Video Picks & Passes







This week, caped crusaders rule the DVD racks. Summer smash Batman Begins comes to home video, along with new editions of every other Batman movie in the last quarter century, including the 1989 Tim Burton film that started it all. Meanwhile, the imminent theatrical release of The Legend of Zorro— the much-anticipated, long-delayed sequel to the 1998 hit The Mask of Zorro— warrants a new special-edition release for its predecessor.

Along with Superman and Spider-Man 2, Batman Begins is one of the best comic-book films, avoiding the campiness of the Superman films and the cartoonish psychology and relationships of the Spider-Man films, and achieving a more operatic, mythic, larger-than-life feel than the X-Men movies. Above all, it succeeds where the earlier run of Batman films by Tim Burton and Joel Schumacher failed: It creates a compelling, complex personality behind the cowl, a hero who is more than a figurehead in his own film, overshadowed by colorful adversaries. At last, the Dark Knight has a soul.

Lacking super-powers, Batman depends on fear and stealth. Yet he fights for justice rather than revenge, and would even risk his life to save an opponent.

“Your compassion is a weakness your enemies won't share,” warns an enigmatic mentor known as Ducard. “That's why it's so important,” counters Bruce. “It's what separates us from them.”

Ducard is connected with the mysterious League of Shadows, dedicated to combating decadence — but its methods are murder, fear and, ultimately, weapons of mass destruction. In an ambitious showdown, Batman wages a literal war on terror against this al Quaeda-like adversary.

Among earlier Batman movies getting new DVD editions this week, the best regarded remains Burton's 1989 Batman, starring Michael Keaton as the caped crusader and Jack Nicholson as the Joker.

Critics adored the film's gothic set design and Nicholson's showy performance, while comic-book fans credited Burton with rescuing the Dark Knight from the over-the-top camp comedy of the 1960s series and making him suitably dark and brooding.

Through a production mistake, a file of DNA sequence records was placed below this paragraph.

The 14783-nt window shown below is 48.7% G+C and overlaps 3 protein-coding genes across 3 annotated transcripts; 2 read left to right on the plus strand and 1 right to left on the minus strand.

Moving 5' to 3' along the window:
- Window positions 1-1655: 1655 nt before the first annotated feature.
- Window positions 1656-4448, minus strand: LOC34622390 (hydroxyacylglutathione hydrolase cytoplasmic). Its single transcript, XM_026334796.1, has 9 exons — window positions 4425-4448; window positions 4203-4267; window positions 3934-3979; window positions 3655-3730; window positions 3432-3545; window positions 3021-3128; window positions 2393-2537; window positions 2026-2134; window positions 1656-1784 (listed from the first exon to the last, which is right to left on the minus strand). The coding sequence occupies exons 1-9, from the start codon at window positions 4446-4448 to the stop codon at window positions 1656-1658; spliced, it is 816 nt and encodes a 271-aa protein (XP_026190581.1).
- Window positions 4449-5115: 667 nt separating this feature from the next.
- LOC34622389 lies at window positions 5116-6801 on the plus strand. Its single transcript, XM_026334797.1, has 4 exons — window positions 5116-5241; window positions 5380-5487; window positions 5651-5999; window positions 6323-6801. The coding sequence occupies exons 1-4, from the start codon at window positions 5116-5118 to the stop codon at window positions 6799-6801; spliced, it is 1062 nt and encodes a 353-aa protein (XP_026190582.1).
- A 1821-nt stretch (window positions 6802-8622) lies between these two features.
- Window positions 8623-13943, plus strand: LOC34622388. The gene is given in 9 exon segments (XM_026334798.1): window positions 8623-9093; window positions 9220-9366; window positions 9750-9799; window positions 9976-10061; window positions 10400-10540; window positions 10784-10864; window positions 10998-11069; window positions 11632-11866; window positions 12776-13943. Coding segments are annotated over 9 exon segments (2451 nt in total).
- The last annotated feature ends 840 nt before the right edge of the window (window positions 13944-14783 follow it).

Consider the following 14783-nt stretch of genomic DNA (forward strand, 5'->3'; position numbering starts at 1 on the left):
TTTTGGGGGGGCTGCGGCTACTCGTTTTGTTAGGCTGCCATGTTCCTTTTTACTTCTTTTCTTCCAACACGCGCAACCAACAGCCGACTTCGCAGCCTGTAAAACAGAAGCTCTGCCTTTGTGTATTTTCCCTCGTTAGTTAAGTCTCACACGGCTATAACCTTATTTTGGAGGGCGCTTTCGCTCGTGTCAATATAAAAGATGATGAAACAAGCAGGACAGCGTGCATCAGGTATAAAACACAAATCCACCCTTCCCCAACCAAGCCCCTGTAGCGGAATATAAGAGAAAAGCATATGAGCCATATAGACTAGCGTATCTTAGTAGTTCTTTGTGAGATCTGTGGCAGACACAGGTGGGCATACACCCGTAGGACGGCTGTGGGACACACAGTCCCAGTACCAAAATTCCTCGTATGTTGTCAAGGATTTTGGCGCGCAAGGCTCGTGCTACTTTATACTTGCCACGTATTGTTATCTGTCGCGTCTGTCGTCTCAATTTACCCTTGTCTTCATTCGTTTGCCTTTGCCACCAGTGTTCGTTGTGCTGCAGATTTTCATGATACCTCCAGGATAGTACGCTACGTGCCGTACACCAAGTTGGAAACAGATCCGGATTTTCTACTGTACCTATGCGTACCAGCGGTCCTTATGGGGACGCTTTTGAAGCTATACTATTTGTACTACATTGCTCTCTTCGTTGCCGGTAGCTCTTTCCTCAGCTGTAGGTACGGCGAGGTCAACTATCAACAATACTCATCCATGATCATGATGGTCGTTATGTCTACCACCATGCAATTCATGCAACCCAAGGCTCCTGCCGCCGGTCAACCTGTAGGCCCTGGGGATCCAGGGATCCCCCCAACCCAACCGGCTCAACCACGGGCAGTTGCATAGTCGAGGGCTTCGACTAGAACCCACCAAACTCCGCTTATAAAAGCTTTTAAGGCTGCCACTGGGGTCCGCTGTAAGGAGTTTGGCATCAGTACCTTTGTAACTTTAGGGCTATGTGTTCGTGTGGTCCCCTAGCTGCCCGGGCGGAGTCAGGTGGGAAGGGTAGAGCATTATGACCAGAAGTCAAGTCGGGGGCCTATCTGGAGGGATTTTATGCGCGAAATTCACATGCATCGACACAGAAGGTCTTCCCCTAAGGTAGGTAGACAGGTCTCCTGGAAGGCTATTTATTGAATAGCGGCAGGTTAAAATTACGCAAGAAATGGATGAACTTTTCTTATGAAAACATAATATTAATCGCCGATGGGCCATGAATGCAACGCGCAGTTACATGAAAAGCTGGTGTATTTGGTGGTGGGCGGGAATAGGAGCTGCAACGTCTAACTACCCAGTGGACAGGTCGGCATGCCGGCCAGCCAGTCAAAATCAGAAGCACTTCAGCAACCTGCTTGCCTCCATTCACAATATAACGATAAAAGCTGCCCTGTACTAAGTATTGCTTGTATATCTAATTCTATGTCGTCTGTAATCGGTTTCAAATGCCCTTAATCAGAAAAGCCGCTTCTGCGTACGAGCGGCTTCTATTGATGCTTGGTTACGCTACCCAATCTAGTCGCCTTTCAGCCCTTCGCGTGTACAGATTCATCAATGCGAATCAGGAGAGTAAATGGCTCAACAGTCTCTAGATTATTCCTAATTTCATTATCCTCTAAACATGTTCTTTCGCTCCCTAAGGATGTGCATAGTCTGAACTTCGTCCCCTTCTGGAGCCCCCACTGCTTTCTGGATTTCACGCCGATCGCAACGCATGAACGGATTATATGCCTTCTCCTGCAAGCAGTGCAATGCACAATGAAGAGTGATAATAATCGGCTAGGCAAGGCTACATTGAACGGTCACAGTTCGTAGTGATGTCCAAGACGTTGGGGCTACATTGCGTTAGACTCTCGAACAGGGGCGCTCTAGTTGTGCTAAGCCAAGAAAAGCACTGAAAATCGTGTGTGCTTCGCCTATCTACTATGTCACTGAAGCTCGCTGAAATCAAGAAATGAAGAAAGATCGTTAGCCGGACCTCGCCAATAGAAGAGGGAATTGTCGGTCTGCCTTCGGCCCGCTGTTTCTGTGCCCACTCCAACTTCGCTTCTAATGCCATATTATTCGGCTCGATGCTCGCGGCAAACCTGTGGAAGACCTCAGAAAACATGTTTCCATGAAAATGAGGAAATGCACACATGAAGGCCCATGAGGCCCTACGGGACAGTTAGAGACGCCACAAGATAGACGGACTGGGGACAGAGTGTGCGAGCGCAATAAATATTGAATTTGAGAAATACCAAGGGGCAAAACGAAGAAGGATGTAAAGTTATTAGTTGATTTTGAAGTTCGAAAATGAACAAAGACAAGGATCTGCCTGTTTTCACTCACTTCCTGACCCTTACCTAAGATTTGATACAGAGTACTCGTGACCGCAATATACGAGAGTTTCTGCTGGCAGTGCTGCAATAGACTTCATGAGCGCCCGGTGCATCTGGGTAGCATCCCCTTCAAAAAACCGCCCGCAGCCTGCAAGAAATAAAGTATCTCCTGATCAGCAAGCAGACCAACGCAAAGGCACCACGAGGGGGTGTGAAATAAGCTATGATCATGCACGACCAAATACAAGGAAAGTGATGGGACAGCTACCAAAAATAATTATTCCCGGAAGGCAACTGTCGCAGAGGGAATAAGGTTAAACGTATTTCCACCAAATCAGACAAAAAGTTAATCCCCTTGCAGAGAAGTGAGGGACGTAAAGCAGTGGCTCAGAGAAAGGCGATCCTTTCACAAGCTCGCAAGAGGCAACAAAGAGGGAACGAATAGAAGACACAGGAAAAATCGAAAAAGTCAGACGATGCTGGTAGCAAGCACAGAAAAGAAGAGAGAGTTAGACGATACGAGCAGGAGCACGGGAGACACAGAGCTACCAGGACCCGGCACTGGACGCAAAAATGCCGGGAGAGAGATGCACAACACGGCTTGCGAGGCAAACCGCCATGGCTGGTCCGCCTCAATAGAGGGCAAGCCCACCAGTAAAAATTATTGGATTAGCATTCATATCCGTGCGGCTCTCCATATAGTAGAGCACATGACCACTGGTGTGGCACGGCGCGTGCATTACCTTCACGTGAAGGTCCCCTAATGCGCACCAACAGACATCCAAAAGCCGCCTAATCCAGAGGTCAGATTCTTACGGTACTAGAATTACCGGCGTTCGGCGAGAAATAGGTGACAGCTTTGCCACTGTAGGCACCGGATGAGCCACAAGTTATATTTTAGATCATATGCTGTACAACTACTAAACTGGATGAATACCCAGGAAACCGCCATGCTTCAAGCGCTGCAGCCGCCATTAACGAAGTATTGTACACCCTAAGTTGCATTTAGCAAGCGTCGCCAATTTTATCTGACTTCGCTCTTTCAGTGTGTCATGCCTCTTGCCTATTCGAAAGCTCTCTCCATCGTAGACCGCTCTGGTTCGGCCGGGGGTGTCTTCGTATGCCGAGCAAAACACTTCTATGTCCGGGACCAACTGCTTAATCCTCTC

But, really, it isn't that good. The plot's a mess. Keaton's a cipher, with or without the mask. And, in that stiff rubber suit, he seems less a lithe super hero than a semi-mobile action figure. Nicholson dominates the film, which should have been called Joker instead of Batman, but his ballyhooed performance, while menacing, is lacking in whimsy and conviction. Like much of Burton's oeuvre, Batman is long on style and short on story and characterization.

The Mask of Zorro was one of the best surprises of 1998, a rousing, witty, morally redemptive tale of two Zorros — one the familiar Don Diego de la Vega (Anthony Hopkins), aging champion of the oppressed, and the other a scruffy rogue (Antonio Bandaras) with a grudge against the villains. The latter must learn the meaning, as well as the methods, of heroism. Moral themes such as family, honor and defending the poor are integral to the story. Catholic priests, who aid both Zorros in their missions, are depicted as part of the suffering oppressed, not the evil establishment.

Content advisory: Batman Begins contains recurring menace and frightening imagery, much stylized action violence, a scene of strong-arm interrogation tactics, at least one instance of profanity and some minor profanity and crass language. The Mask of Zorro contains much stylized violence, one gross-out scene with a decapitated head, mild sexual innuendo and sensuality, and fleeting rear nudity. Batman (1989) contains some gruesome images and violence and an implied sexual encounter. All three films are best suited to teens and up.